• If you are a nonresident alien and married to a U.S. citizen or resident alien, you may not take the earned income credit, the credit for the elderly or disabled, or an education credit unless you elect to be taxed as a resident alien jointly with your spouse in lieu of these dual-status taxpayer rules.

Different Rules

When you figure your U.S. tax for a dual-status year, you are subject to different rules for the part of the year you are a resident and the part of the year you are a nonresident.

Effectively and Not Effectively Connected Income

All worldwide income for your period of residence and all income that is effectively connected with a trade or business in the United States for your period of nonresidence, after allowable deductions, is combined and taxed at the rates that apply to U.S. citizens and residents. Income that is not connected with a trade or business in the United States for your period of nonresidence is subject to the flat 30% rate or lower treaty rate. You cannot take any deductions against this not effectively connected income. Refer to Taxation of Nonresident Aliens or Publication 515, Withholding of Tax on Nonresident Aliens and Foreign Entities, for more information.

Resident Alien vs. Nonresident Alien Filing Procedures

The U.S. income tax return you must file as a dual-status alien depends on whether you are a resident alien or a nonresident alien at the end of the tax year.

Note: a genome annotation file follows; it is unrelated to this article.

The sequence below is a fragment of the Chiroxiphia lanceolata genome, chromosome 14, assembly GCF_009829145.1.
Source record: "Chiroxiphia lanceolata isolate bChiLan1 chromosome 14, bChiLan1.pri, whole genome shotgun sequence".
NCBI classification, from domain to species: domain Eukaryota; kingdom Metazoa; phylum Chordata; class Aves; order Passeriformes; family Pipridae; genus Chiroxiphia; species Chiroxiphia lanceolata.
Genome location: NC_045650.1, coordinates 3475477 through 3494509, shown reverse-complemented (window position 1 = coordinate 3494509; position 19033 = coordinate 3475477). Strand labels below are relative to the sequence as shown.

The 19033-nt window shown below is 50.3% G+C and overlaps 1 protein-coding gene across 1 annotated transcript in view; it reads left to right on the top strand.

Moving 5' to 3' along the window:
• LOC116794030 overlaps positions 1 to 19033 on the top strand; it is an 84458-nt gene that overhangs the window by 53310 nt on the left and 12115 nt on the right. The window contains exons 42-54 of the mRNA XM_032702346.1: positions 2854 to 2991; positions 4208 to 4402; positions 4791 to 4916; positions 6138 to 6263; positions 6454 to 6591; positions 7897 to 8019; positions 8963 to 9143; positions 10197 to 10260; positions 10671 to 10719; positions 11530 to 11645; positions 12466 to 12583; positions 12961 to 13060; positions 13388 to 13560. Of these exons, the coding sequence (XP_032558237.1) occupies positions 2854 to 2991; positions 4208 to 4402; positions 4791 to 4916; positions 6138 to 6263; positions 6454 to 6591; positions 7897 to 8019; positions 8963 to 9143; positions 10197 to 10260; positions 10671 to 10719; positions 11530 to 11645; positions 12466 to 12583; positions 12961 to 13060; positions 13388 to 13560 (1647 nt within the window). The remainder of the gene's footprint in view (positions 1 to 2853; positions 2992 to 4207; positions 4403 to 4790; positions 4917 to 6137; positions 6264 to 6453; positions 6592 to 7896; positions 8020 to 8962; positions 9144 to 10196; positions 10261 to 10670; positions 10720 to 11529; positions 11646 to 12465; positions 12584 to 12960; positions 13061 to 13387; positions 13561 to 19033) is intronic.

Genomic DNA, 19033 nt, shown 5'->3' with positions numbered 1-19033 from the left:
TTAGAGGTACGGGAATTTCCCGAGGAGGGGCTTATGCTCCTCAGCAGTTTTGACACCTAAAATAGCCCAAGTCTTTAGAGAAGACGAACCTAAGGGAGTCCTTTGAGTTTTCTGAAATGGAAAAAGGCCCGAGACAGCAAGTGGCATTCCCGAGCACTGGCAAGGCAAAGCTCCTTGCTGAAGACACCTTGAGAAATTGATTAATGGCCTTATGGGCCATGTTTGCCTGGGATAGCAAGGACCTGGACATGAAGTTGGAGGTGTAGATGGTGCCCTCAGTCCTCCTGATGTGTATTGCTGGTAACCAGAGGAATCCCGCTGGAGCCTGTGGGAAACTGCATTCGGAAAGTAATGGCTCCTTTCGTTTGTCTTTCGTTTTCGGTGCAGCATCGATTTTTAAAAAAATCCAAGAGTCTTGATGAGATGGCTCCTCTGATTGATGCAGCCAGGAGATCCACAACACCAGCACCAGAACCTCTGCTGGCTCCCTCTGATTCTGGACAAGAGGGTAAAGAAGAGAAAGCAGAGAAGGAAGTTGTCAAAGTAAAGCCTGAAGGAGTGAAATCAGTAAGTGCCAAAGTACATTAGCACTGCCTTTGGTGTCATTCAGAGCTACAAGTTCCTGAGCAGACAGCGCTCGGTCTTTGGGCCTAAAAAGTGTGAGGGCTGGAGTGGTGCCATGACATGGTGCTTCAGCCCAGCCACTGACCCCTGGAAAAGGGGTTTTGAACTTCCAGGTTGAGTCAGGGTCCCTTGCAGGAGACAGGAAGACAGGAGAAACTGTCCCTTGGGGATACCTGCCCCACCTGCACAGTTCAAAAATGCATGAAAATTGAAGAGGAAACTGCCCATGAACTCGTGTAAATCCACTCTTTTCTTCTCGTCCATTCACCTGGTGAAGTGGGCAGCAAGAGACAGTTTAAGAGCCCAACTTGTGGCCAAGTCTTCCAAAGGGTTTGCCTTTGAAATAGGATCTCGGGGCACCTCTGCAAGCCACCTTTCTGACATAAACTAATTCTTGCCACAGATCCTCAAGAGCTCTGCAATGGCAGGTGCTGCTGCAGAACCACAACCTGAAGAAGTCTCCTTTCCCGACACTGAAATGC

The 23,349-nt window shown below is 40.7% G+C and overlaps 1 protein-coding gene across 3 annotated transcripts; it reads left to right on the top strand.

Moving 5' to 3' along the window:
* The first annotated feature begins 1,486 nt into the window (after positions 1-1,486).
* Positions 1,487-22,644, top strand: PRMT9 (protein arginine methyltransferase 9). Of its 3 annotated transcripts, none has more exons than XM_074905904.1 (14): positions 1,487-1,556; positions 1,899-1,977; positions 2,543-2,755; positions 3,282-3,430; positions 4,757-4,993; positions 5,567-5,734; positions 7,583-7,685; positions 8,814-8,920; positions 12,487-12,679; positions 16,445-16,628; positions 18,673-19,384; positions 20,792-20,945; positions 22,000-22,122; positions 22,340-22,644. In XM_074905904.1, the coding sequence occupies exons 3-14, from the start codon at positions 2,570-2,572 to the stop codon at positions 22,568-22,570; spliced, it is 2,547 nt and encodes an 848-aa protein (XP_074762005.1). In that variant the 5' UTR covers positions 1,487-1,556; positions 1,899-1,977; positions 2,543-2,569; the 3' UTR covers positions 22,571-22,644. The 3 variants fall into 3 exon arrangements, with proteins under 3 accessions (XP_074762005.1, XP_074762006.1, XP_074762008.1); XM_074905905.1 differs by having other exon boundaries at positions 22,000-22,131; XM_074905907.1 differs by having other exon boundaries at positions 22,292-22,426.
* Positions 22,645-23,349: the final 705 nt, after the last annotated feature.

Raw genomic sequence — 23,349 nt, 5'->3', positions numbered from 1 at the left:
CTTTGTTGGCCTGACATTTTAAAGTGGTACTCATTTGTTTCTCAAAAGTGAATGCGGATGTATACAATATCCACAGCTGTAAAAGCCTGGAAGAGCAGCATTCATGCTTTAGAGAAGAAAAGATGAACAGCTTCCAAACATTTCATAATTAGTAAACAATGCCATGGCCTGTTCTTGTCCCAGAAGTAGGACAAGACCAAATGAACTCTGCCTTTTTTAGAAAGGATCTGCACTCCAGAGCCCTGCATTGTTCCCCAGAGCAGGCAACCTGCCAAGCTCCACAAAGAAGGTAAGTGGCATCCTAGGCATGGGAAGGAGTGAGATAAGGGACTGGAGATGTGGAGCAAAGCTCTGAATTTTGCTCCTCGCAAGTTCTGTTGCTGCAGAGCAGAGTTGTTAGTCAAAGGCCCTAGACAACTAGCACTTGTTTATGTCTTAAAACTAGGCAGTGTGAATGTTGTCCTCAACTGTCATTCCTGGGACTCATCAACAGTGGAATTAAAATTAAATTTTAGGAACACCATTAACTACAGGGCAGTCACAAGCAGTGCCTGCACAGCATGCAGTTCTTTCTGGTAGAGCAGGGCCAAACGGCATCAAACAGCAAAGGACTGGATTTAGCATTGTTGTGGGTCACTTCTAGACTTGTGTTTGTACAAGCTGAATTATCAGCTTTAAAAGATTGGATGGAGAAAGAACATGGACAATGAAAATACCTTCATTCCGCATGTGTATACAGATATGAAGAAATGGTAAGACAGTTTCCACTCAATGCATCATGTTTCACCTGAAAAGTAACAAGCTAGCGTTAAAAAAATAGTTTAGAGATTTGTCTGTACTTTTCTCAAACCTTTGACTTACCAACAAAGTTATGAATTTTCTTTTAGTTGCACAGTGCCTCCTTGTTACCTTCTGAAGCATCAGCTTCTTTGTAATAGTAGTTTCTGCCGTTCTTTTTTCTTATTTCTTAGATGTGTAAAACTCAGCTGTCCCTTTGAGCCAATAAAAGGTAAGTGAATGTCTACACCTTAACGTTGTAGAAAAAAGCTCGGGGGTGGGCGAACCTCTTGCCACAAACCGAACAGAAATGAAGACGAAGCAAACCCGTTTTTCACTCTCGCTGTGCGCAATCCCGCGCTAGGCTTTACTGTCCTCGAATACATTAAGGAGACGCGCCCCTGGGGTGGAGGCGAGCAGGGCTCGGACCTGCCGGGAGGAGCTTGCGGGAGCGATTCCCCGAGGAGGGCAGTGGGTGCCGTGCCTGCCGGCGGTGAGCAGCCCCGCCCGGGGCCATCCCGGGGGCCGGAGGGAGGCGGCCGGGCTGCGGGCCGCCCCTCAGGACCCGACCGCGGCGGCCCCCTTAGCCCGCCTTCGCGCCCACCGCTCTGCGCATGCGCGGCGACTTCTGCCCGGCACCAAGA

Resident Alien at End of Year

You must file Form 1040, U.S. Individual Income Tax Return, if you are a dual-status taxpayer who becomes a resident during the year and who is a U.S. resident on the last day of the tax year. Write "Dual-Status Return" across the top of the return. Attach a statement to your return to show the income for the part of the year you are a nonresident. You can use Form 1040NR, U.S. Nonresident Alien Income Tax Return or Form 1040NR-EZ, U.S. Income Tax Return for Certain Nonresident Aliens With No Dependents as the statement, but be sure to mark &quotDual-Status Statement&quot across the top.

Nonresident at End of Year

You must file Form 1040NR, U.S. Nonresident Alien Income Tax Return or Form 1040NR-EZ, U.S. Income Tax Return for Certain Nonresident Aliens With No Dependents if you are a dual-status taxpayer who gives up residence in the United States during the year and who is not a U.S. resident on the last day of the tax year. Write &quotDual-Status Return&quot across the top of the return. Attach a statement to your return to show the income for the part of the year you are a resident. You can use Form 1040, U.S. Individual Income Tax Return as the statement, but be sure to mark &quotDual-Status Statement&quot across the top.

Statement

Any statement must have your name, address, and taxpayer identification number on it. You do not need to sign a separate statement or schedule accompanying your return, since your signature on the return also applies to the supporting statements and schedules.

When and Where To File

If you are a resident alien on the last day of your tax year and report your income on a calendar year basis, you generally must file no later than April 15 of the year following the close of your tax year. For additional information, refer to the Instructions for Form 1040, U.S. Individual Income Tax Return.

If you are a nonresident alien on the last day of your tax year and you report your income on a calendar year basis, you generally must file no later than April 15 of the year following the close of your tax year if you receive wages subject to withholding. If you did not receive wages subject to withholding and you report your income on a calendar year basis, you must file no later than June 15 of the year following the close of your tax year. For additional information, refer to the Instructions for Form 1040NR, U.S. Nonresident Alien Income Tax Return.

References/Related Topics

Page Last Reviewed or Updated: 23-Jan-2014